The upcoming sale of Nokia's Devices and Services division to Microsoft resulted in Stephen Elop resigning as Nokia's CEO. A few days later, it was revealed that Elop would be getting a severance package from Nokia that will be worth $25.5 million when the deal with Microsoft is closed in the first quarter of 2014.
That large amount of money, which in some circles is called a "golden parachute" has since generated a ton of negative press for Nokia in their home country of Finland. Matters got even worse when it was revealed this week that Elop's severance contract was very different than what other former Nokia CEOs have received in the past, despite what the company's chairman Risto Siilasmaa told the press last week. Elop will return to Microsoft, where he led Office development prior to being named Nokia's chief executive, when the deal completes.
Now a new report from Finland's Helsingin Sanomat claims, via unnamed sources, that Nokia's board has been urging Elop to accept a smaller amount for his severance package in an effort to stop the growing amount of hate towards the company. The report claims that Elop has refused that request. Apparently, Elop is getting a divorce from his current wife and he has told Nokia's board his wife would not accept a reduced payout.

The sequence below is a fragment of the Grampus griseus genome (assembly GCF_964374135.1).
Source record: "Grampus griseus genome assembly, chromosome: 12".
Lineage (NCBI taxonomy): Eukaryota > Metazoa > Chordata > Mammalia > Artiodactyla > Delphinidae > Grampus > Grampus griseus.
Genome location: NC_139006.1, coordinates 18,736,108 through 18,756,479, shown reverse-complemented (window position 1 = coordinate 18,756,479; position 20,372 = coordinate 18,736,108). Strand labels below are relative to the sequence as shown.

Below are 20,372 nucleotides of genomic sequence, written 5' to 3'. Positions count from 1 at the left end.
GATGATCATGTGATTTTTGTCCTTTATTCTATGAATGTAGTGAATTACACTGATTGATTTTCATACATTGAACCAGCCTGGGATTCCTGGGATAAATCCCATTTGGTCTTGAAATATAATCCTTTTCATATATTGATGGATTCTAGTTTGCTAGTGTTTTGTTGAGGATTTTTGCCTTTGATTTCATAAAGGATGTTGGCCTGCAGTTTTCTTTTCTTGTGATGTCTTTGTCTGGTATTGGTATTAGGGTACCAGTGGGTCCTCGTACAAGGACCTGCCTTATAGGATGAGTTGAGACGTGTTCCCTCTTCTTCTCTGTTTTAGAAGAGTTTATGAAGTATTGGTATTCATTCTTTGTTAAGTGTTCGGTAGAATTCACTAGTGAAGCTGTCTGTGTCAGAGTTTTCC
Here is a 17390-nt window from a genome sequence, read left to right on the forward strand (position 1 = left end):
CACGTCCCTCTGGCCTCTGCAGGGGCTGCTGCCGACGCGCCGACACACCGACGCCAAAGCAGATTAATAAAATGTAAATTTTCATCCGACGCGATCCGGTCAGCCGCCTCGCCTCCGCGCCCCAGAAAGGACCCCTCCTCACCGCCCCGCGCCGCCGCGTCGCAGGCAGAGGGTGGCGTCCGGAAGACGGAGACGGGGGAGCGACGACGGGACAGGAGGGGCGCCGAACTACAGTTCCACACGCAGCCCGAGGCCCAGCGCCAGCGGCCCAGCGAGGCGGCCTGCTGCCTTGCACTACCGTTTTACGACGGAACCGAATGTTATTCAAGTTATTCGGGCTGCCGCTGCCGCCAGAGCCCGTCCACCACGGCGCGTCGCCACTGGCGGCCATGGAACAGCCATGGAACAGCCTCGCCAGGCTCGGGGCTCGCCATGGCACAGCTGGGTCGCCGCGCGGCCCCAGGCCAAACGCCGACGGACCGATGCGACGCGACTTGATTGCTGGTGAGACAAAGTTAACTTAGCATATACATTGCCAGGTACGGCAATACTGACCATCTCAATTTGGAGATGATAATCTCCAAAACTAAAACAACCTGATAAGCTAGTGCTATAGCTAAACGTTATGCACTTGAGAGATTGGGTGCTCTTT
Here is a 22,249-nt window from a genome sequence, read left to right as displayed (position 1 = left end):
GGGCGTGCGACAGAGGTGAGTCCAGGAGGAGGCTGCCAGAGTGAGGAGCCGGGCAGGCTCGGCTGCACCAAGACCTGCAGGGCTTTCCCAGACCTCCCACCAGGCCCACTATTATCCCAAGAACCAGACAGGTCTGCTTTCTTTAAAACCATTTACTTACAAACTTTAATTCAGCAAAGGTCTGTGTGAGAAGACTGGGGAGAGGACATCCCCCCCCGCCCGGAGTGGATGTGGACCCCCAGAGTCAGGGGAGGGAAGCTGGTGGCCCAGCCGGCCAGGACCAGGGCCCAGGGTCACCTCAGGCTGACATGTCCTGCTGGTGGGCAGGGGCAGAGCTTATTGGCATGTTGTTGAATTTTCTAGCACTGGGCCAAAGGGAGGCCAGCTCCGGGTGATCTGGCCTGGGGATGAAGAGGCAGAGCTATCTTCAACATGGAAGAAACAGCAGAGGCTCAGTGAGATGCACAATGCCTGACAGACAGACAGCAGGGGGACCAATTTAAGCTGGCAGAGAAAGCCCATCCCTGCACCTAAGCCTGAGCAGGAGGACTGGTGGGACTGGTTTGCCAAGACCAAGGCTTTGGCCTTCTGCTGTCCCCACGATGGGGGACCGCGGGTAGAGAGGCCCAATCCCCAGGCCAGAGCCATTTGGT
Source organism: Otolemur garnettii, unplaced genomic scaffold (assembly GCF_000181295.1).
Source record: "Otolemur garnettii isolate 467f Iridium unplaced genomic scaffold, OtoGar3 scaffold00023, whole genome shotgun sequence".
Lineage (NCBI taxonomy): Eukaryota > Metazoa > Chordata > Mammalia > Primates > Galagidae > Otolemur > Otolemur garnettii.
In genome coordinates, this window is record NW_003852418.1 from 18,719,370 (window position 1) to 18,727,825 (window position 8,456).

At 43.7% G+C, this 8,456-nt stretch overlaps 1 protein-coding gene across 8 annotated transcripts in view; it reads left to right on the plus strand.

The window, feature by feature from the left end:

This new wrinkle in the Nokia-Microsoft deal shows that the sale of Nokia's smartphone division has hit its home country hard. It's been a matter of national pride in Finland that Nokia was once the leader in mobile phone sales and technology and with that part of the business now being bought by Microsoft, there's been a sense of betrayal felt by many Finland citizens toward Nokia in general, and Elop in particular.